Brief appreciations of things Japanese, of the "richness, mobility, and subtlety" of the Japanese "exchange of signs": published in France in 1970, and Barthes at his most seductive. These are the observations of every traveler, translated (without strain) into recognitions. "The dinner tray seems a picture of the most delicate order"; it is actually a palette, "with which you are going to play in the course of your meal. . ." (In the next piece: "by chopsticks, food becomes no longer a prey to which one does violence . . . but a substance harmoniously transferred.") And this sequence of thoughts leads Barthes to remark on the absence of a center, "a precious heart," a deep meaning ("food is never anything but a collection of fragments"). There then comes Tokyo: a city with an "empty" center, the forbidden grounds of the (figurehead) Emperor's palace. Japan not only affords Barthes a profusion of complex signs, it suites his penchant for the formal—and for non-meaning, the absence of a symbolic charge. "The haiku is not a rich thought reduced to a brief form, but a brief event which immediately finds its proper form." Thus, also, the reflections on bowing; on Bunraku puppets; on the Zengakuren riots ("a great scenario of signs" climaxing in a purely vocal exercise—"The Zengakuren are going to fight"—without a subject or stated cause.) The Bunraku reflections echo the Bunraku piece included by Susan Sontag in A Barthes Reader (p. 621)—where Empire of Signs is lauded but not directly represented. The book is small and, even with 18 black-and-white illustrations, pricey. There is more concentrated pleasure here, however—along with fewer stylistic and other impediments—than in major works of the canon.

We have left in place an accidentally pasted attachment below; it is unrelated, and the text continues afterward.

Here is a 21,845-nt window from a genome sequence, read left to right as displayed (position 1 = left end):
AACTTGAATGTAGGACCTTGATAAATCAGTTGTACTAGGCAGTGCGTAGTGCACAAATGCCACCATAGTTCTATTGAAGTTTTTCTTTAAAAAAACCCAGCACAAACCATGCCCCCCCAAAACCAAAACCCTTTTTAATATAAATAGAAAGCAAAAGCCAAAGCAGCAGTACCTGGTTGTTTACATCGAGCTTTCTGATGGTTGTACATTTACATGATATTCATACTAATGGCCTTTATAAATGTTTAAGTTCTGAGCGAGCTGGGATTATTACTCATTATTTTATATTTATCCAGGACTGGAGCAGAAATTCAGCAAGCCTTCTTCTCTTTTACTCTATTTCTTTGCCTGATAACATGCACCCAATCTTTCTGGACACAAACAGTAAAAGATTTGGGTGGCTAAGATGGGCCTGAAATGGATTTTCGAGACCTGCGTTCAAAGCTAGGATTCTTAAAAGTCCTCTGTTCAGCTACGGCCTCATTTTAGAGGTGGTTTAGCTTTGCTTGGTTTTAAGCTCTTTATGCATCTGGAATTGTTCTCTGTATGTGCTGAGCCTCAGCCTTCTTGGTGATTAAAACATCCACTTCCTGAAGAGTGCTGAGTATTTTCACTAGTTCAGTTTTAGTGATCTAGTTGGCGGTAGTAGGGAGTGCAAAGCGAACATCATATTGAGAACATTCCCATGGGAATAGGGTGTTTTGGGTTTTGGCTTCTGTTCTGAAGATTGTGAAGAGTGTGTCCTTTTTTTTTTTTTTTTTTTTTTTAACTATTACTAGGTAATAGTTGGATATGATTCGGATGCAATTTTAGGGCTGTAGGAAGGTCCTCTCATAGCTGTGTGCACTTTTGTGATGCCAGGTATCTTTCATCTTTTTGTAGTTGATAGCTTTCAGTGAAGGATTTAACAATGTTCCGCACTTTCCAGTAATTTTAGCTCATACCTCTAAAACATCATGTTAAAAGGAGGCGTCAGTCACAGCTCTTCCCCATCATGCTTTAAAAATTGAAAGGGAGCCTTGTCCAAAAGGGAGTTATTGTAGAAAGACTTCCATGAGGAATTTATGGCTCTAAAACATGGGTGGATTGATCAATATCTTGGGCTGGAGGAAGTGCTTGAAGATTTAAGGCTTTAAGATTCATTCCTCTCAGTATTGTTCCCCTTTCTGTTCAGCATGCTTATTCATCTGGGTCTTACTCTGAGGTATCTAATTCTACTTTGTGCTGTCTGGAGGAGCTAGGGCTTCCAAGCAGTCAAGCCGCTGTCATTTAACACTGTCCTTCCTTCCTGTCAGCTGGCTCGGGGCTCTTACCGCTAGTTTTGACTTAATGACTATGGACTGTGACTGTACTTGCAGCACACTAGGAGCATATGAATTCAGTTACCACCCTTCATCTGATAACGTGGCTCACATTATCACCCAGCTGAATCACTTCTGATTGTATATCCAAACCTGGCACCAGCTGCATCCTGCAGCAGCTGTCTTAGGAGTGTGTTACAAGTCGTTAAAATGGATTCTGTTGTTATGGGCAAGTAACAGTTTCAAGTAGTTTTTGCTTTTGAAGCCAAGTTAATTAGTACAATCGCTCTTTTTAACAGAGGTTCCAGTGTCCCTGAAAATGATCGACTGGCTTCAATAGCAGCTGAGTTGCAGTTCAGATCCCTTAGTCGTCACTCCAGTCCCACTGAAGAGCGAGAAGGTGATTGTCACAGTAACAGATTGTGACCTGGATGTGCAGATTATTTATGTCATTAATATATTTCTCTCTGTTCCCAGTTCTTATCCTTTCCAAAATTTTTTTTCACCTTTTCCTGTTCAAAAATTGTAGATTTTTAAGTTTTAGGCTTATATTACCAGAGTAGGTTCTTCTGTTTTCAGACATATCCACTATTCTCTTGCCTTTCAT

Pub Date: Oct. 1, 1982

ISBN: 0374522073

Page Count: 132

Publisher: Hill and Wang/Farrar, Straus and Giroux

Review Posted Online: Oct. 10, 2011

Kirkus Reviews Issue: Oct. 1, 1982

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The author's youthfulness helps to assure the inevitable comparison with the Anne Frank diary although over and above the...


Elie Wiesel spent his early years in a small Transylvanian town as one of four children. 

He was the only one of the family to survive what Francois Maurois, in his introduction, calls the "human holocaust" of the persecution of the Jews, which began with the restrictions, the singularization of the yellow star, the enclosure within the ghetto, and went on to the mass deportations to the ovens of Auschwitz and Buchenwald. There are unforgettable and horrifying scenes here in this spare and sombre memoir of this experience of the hanging of a child, of his first farewell with his father who leaves him an inheritance of a knife and a spoon, and of his last goodbye at Buchenwald his father's corpse is already cold let alone the long months of survival under unconscionable conditions.